What the Regulations say about Redundant Sensors in GxP Environments
Do I need separate instruments for monitoring and controlling critical parameters in a WFI system.
If YES where can I find that in FDA CFR or Eudralex?
If NO where can I find that in FDA CFR or Eudralex?
Vaisala Life Science Industry Expert Piritta Maunu wrote in reply:
This is an excellent question and you are not alone in having asked.
In practice, Eudralex EU GMP Volume 4 or FDA Code of Federal Regulations Title 21 regulations rarely give exact rules for questions relating to parameters or specific technologies. So the short answer is – no, you probably won’t find a specific regulation regarding adding separate, autonomous instruments.
However, if we can’t find clear guidance in the regulations, we should evaluate the issue based on the risk management principles that both EU GMP and cGMP strongly advocate. In the case of instrumentation for a WFI (water for injection) system, we can conclude that this is a critical system because it’s key to a process that will be focused on during an inspection.
There are two other criteria that help define us this system as critical:
• Issues with this system might impact patient safety.
• Issues with this system could harm your company’s reputation, or cause extra work if the system is cited as problematic during an inspection.
In both scenarios, the risk is unacceptably high.
So best practice is to evaluate the risks related to system malfunction according to risk management principles.
Probability x Severity of Impact = Level of Risk
And the more risk inherent to a system, the more attention we pay to the system in terms of preventive maintenance, planning, validation and documentation.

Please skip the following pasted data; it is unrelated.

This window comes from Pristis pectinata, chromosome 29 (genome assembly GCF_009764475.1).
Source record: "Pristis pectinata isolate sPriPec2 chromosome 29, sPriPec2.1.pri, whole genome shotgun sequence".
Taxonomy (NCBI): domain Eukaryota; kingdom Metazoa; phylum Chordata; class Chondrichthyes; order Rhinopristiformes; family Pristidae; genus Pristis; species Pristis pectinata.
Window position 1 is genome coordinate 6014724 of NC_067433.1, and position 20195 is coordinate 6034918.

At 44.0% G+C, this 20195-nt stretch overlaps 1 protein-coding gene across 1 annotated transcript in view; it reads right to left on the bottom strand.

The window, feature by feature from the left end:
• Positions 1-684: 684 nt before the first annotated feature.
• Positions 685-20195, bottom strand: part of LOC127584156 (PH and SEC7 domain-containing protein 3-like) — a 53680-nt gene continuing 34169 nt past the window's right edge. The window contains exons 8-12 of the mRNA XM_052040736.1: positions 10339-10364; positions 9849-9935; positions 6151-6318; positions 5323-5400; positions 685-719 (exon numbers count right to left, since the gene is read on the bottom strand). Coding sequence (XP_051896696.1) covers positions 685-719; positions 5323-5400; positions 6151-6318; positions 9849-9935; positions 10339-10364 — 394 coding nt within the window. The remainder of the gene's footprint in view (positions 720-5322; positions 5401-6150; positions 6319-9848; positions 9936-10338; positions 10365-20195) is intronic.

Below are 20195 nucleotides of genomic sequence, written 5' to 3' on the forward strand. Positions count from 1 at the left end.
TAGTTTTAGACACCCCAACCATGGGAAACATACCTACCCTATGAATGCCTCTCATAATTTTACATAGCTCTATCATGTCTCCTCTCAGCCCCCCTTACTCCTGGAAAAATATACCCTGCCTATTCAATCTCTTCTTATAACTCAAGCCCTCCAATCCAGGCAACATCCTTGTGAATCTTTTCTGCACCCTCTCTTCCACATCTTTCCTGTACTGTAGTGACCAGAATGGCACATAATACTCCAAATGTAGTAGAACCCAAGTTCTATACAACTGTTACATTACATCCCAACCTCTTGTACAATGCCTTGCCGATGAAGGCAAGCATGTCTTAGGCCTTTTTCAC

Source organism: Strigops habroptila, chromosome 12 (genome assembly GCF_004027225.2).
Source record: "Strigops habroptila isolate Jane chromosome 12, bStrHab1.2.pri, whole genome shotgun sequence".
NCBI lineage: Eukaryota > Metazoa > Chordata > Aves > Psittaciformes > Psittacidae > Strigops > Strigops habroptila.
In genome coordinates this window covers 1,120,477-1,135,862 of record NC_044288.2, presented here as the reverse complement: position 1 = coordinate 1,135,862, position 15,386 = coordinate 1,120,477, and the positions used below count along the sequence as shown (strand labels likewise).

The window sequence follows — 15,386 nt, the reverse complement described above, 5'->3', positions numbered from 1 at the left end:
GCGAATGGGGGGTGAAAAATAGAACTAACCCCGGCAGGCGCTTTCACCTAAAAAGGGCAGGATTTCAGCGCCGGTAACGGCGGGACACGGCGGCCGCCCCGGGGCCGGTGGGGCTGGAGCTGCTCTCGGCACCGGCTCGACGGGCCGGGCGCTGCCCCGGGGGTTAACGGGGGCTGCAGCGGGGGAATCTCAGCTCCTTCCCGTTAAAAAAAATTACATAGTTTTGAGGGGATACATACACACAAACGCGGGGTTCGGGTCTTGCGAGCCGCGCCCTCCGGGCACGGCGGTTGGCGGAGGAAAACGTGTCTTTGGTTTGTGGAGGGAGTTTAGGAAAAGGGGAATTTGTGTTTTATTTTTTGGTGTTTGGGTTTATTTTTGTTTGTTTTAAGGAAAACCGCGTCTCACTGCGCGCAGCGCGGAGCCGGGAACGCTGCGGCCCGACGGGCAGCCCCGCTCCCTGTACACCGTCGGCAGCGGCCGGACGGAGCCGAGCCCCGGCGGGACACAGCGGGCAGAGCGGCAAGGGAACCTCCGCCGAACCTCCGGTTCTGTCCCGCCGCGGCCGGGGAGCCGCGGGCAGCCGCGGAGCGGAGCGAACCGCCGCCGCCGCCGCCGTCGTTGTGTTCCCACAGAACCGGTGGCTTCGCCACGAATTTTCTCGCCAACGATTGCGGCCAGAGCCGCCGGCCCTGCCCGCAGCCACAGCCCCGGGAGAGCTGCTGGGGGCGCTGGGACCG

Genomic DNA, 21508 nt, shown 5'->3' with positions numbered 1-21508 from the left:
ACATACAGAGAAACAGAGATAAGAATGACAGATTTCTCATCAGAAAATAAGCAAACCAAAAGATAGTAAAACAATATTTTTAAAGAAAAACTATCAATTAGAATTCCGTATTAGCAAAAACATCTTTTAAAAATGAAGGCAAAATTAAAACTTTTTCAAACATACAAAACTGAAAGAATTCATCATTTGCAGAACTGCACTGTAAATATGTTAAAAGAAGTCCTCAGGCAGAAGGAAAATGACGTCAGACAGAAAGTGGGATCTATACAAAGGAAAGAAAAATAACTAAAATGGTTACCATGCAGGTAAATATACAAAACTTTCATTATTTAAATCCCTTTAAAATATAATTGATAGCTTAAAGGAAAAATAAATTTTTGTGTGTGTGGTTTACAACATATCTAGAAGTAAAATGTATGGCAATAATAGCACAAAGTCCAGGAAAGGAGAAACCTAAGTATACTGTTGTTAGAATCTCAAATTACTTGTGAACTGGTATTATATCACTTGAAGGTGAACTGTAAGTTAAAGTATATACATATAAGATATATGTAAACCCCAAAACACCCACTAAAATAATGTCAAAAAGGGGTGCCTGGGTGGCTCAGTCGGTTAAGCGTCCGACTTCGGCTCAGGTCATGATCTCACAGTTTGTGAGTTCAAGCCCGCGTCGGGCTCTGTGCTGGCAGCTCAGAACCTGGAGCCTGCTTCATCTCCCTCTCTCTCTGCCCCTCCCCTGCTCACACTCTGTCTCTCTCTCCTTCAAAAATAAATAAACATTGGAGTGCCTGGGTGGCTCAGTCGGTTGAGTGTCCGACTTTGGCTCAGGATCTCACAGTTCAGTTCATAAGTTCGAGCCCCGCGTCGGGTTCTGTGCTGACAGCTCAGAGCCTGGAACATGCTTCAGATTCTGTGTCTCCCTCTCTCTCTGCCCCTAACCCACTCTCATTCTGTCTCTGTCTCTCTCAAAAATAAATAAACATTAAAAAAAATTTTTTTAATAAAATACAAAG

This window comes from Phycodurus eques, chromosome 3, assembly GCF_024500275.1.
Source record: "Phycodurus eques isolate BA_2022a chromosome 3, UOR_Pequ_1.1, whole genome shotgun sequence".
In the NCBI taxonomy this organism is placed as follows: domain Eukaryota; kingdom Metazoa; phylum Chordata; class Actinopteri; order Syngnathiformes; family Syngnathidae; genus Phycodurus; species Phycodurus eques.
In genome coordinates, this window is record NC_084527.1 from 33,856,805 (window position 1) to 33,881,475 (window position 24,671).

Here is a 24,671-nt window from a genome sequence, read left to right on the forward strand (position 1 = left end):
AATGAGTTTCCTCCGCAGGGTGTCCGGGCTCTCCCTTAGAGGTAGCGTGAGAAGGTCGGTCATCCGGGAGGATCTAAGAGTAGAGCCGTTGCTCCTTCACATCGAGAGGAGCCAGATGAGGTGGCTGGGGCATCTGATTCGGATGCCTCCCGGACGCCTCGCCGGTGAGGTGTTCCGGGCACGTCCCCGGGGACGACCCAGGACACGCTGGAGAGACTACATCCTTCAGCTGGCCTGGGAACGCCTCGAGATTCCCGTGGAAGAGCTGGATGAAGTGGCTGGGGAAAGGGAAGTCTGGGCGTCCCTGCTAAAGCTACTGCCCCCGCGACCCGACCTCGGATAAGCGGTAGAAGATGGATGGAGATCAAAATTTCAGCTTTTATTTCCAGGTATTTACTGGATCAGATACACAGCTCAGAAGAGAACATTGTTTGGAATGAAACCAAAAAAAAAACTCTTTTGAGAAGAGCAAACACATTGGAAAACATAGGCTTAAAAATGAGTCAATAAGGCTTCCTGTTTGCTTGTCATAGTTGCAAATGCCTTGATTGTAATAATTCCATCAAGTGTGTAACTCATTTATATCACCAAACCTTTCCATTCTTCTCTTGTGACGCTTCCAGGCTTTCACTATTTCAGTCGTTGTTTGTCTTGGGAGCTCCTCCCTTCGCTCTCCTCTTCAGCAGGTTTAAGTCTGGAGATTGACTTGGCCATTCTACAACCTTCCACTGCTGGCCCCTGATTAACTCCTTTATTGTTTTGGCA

This leads us to risk mitigation actions for any systems we evaluate as critical.
One fairly simple solution to mitigate risks like this is to add redundant sensors. Two separate sensors rarely fail or drift exactly the same way at the same time. Specific to WFI systems,one approach to is use a separate controlling and monitoring sensor. This simple redundant sensor approach gives us ability to compare sensor results and to react earlier to possible problems.
However, in my opinion this is why we often get different answers (yes and no) to this type of question. Some companies mitigate risks by using redundant sensors. Some companies mitigate risks with other solutions like following other internal procedures such as daily or weekly equipment/sensor checking activities.
Whatever you do, your decisions should be based on the principles of risk assessment.
Interestingly, I had the same discussion in R3 Nordic Symposium and Exhibition, in Naatali, Finland in May 2018. In that conference several different cleanroom area manufacturers and validation experts agreed that it's a current good practice in cleanrooms and with critical equipment (like sterilizers, autoclaves, depyrogenation equipment, etc.) to use redundant sensors. You can also use handhelds for scheduled spot checking sensors that are integrated to equipment, or a secondary fixed sensor that is calibrated regularly; that will serve as your redundant sensor and ensure that any associated problem is immediately identified before quality is at risk.
While there is no regulatory guidance recommending redundant sensors, this is a common practice derived of quality risk management principles for critical processes and equipment. From our industry contacts we’ve seen that the practice is becoming more common in many GxP-regulated applications.
I hope you find this answer useful. Please find some links below to more training materials on Risk Assessment for GxP environmental management. A useful document is the ISPE’s GAMP 5 “A Risk-based Approach to Compliant GxP Computerized Systems.”
Vaisala Industrial Measurements, Products and Systems (R&D and technology development)
More Information on Performing Risk Assessments:
Calibration Risk Assessment
ISO/IEC 17025:2017: New definitions for specifications, decision rules, & risk assessments for calibrations
Calibration Risk Assessment: Where to Start (includes Vaisala's Calibration Guide)
More reading on GxP Environmental Management Best Practices:
- Using the ISPE’s GAMP Methodology to Validate Environmental Monitoring System Software
- Metrology in Life Science Environments
- 10 Articles on Quality, Metrology, and cGMP/FDA Regulations